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North Hills Monthly

CORE Working to Raise Awareness about Organ Donation

Jan 01, 2017 02:25PM ● By Hilary Daninhirsch

CORE is the acronym for the Center for Organ Recovery & Education. Founded in 1977, it is one of 58 federally designated not-for-profit organ procurement organizations (OPOs) in the United States. The organization, which is dedicated to promoting donation, education and research for the purpose of saving and improving lives through organ, tissue and cornea transplantation, is headquartered in Pittsburgh and oversees a region encompassing 155 hospitals and almost 6 million people throughout western Pennsylvania, West Virginia and Chemung County, NY.  Susan Stuart is its president and CEO.

North Hills Monthly (NHM): At any given time, approximately how many people are on waitlists for organs?

Susan Stuart (Stuart): Approximately 119,000 people are on the national waiting list, including more than 8,000 people in Pennsylvania.

NHM: What are the criteria for being an organ donor?

Stuart: Anyone can be a potential donor regardless of age, race, or medical history. Medical professionals determine a donor’s suitability for organ, tissue and cornea donation through a comprehensive screening process. It is important to note that donation is a possibility only after all efforts to save the patient's life have been exhausted.

NHM: What type(s) of organs and tissues can be donated after death?

Stuart: A deceased donor can give their kidneys, pancreas, liver, lungs, heart, intestinal organs, tissues and corneas.

NHM: Does the manner or cause of death determine whether or not someone’s organs can be donated?

Stuart: The opportunity for organ, tissue and cornea donation most often results from an individual sustaining an injury that causes brain death, which means the brain has stopped working and will not work again. Common causes of brain death are motor vehicle accidents, head injuries or strokes. Paramedics, nurses and doctors will continue lifesaving measures until the patient is stabilized and tests are performed. Only when a patient is pronounced brain dead will they be evaluated for donation.

NHM: Once organs or tissue is donated, what happens next?

Stuart: The donor’s information is entered into a national database and a computer matches the organs with transplant candidates in most critical need. Other donations may be used for groundbreaking medical research. If necessary, people can specify their wishes in a living will.

NHM: What percentage of people nationwide are organ donors?

Stuart: Nationally, 95 percent of adults support organ donation but only 54 percent have actually signed up. We know from past polls that more than 90 percent of Pennsylvanians say they support organ and tissue donation, but the latest numbers show that only 46 percent of Pennsylvanians are registered.

NHM: Why are so many eligible people not signing up?

Stuart: A recent survey conducted by Donate Life Pennsylvania indicated some common reasons, which include people saying that they had not thought about it or taken the time to register; they did not think that they were healthy enough to be donors or were too old; and others believed the commonly held myth that if they were organ donors, medical professionals wouldn’t try to save their lives if they were in accidents. In fact, the number one priority is to save every life.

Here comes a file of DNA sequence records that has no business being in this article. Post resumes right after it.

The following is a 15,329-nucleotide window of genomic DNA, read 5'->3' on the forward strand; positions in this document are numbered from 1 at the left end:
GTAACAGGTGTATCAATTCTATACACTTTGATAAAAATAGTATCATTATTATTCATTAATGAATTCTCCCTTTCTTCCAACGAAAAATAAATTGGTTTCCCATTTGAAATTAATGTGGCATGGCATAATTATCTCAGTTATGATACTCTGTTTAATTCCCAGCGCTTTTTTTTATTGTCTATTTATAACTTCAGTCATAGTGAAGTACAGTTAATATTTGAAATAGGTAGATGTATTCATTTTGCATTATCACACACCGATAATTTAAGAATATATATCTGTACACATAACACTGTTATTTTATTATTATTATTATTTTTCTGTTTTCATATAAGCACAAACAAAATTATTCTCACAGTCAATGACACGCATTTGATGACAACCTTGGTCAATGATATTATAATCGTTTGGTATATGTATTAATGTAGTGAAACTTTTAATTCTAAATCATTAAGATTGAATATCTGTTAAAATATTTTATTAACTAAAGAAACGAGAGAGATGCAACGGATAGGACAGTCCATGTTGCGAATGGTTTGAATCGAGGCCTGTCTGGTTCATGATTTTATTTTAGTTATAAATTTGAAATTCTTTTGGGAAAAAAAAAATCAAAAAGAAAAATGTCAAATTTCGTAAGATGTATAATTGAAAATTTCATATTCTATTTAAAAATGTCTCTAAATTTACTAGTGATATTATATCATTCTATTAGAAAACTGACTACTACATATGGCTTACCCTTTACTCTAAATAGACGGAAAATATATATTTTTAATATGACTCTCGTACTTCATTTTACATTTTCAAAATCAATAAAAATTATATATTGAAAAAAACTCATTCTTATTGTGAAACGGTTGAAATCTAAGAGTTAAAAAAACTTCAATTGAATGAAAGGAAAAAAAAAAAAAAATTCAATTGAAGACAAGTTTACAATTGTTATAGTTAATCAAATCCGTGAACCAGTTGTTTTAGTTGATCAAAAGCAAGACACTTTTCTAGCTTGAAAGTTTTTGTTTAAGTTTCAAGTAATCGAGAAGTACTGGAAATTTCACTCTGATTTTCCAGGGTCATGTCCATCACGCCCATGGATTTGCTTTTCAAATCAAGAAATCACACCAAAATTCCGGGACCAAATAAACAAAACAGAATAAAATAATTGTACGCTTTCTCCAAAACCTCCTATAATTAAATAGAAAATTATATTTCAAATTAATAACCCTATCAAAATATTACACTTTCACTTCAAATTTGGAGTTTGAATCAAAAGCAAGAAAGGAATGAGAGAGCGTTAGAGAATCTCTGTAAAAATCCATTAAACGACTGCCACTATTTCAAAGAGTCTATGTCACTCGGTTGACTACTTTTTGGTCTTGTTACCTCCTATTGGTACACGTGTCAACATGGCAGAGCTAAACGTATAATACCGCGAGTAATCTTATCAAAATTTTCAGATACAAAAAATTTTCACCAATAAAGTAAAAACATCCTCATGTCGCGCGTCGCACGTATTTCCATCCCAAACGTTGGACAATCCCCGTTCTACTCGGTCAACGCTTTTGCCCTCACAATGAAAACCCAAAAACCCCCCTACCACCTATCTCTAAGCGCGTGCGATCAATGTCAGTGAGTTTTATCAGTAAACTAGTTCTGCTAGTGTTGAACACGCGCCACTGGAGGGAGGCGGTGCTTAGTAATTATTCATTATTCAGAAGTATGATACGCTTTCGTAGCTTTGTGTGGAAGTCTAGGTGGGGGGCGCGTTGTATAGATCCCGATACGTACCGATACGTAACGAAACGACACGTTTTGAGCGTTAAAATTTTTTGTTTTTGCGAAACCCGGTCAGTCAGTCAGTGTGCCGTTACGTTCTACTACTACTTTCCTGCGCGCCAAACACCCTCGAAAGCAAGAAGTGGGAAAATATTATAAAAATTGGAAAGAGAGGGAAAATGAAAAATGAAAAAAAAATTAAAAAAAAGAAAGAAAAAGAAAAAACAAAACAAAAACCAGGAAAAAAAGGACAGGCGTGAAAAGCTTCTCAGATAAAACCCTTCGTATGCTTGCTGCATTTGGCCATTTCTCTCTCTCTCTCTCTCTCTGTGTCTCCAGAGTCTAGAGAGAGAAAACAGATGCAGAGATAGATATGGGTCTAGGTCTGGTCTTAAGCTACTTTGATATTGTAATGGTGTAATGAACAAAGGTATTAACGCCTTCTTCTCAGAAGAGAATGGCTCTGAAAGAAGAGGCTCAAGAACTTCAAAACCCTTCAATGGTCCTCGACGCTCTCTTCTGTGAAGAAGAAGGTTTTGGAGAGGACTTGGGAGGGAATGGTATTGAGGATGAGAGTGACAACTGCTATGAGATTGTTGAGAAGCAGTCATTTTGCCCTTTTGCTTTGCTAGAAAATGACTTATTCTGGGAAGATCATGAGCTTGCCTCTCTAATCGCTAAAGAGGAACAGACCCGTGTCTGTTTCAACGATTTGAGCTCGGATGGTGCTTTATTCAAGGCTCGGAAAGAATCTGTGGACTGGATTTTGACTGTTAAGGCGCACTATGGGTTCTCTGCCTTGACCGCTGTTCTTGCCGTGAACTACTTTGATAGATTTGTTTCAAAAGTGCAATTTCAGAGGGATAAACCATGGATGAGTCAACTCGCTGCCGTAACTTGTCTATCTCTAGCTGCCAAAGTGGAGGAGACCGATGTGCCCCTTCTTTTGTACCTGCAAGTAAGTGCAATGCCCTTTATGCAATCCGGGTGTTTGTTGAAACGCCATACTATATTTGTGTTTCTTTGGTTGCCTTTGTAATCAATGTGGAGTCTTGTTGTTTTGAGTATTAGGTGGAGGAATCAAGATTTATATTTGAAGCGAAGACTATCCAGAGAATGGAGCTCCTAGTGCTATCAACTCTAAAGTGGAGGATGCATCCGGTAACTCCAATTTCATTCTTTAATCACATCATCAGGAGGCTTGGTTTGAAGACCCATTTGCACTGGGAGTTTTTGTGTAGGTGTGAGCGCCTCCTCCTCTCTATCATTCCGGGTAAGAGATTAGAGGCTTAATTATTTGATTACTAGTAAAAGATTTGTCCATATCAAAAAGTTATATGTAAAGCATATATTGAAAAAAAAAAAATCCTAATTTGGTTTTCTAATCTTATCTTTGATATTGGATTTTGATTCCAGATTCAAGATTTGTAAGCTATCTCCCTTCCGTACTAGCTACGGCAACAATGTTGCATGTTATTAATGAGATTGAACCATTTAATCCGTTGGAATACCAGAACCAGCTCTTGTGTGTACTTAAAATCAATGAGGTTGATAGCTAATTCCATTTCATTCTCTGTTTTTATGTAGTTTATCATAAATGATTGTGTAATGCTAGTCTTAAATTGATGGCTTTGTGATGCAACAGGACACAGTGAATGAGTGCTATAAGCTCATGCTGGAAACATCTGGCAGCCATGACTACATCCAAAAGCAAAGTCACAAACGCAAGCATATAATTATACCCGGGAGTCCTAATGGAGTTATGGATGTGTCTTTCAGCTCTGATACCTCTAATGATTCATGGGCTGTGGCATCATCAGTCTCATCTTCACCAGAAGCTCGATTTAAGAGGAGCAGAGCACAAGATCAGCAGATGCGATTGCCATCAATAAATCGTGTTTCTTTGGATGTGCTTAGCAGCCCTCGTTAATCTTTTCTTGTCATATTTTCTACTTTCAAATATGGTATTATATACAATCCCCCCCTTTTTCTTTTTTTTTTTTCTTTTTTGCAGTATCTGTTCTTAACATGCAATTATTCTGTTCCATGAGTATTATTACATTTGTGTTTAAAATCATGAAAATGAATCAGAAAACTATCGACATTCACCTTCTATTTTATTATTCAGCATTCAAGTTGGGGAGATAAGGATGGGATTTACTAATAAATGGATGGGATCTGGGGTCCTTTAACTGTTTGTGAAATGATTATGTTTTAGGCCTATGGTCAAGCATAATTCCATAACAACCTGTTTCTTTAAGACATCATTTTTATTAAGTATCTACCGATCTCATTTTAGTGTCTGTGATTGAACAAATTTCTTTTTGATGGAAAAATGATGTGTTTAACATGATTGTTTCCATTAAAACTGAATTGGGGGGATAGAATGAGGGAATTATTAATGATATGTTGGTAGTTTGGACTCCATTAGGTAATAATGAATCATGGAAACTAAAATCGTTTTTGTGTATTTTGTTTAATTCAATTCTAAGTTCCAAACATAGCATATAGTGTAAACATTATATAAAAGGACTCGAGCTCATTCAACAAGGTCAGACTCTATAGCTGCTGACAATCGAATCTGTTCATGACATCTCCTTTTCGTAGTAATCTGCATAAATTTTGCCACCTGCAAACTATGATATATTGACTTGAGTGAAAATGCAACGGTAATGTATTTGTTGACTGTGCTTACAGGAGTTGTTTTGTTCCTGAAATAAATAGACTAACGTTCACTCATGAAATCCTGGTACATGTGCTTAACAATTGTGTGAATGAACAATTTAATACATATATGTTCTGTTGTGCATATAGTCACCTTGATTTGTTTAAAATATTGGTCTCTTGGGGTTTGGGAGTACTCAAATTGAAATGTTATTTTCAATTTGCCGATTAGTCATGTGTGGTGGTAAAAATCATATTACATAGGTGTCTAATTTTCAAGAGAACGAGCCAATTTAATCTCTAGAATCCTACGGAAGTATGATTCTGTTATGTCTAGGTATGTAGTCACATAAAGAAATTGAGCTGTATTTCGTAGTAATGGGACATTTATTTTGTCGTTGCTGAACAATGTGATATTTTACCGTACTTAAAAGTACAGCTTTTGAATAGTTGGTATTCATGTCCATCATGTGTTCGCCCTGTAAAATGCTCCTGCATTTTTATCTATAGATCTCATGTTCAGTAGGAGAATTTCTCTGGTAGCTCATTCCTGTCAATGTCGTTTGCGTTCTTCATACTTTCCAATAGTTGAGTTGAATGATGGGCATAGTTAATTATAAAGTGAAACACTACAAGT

To actually become a donor upon death, certain medical criteria must be met, with the final determination made at the time of death. First and foremost, organ donation, unlike tissue donation, requires a person to be in a hospital and on a ventilator when they are pronounced dead. Of the 2.2 million people who die each year, approximately 2 percent of them are able to be organ donors—this contributes to why the availability of organs does not meet the demand for recipients awaiting a second chance at life.

NHM: What would you say to reassure those who may be uncomfortable with the idea of organ donation?

Stuart: There are many myths associated with organ, tissue and cornea donation that may prevent people from making the pledge of life. For example, people may not know that nearly all religious groups support organ and tissue donation and transplantation as long as it does not impede the life or hasten the death of the donor. For many religions, donation is considered a final act of love and generosity toward others.

We are committed to raising awareness about organ, tissue and cornea donation, so that people make an informed decision to give the gift of life and register as organ donors, ultimately giving hope to those awaiting a life-saving transplant.

NHM: Do you do a lot of community outreach?

Stuart: CORE is very active in the community and our community outreach coordinators, volunteers and health partners attend local events to raise awareness and sign up people as organ donors.

In January, we honor donor Jasmine “Nicole” Moore who died in a tragic car accident at just 26 years old with a ‘floragraph portrait’ that is featured on the Donate Life’s Teammates in Life float in the 2017 Rose Parade®. In April, we participate in Donate Life Month by visiting hospitals and communities for flag-raising events. 

Every year, CORE holds ‘A Special Place’ ceremony for the families of donors from the previous year to allow everyone to reflect on the lives the donors lived as well as the lives of those the donors saved. The event is always well attended and a very powerful testament to the legacy of those who choose to give the gift of life.

NHM: How do you register to become an organ donor?

Stuart: People don’t have to wait until they renew their drivers’ licenses. They can register any time online; it is a quick process that takes less than a minute but could mean a lifetime to someone in need. You can register as an organ, tissue and cornea donor at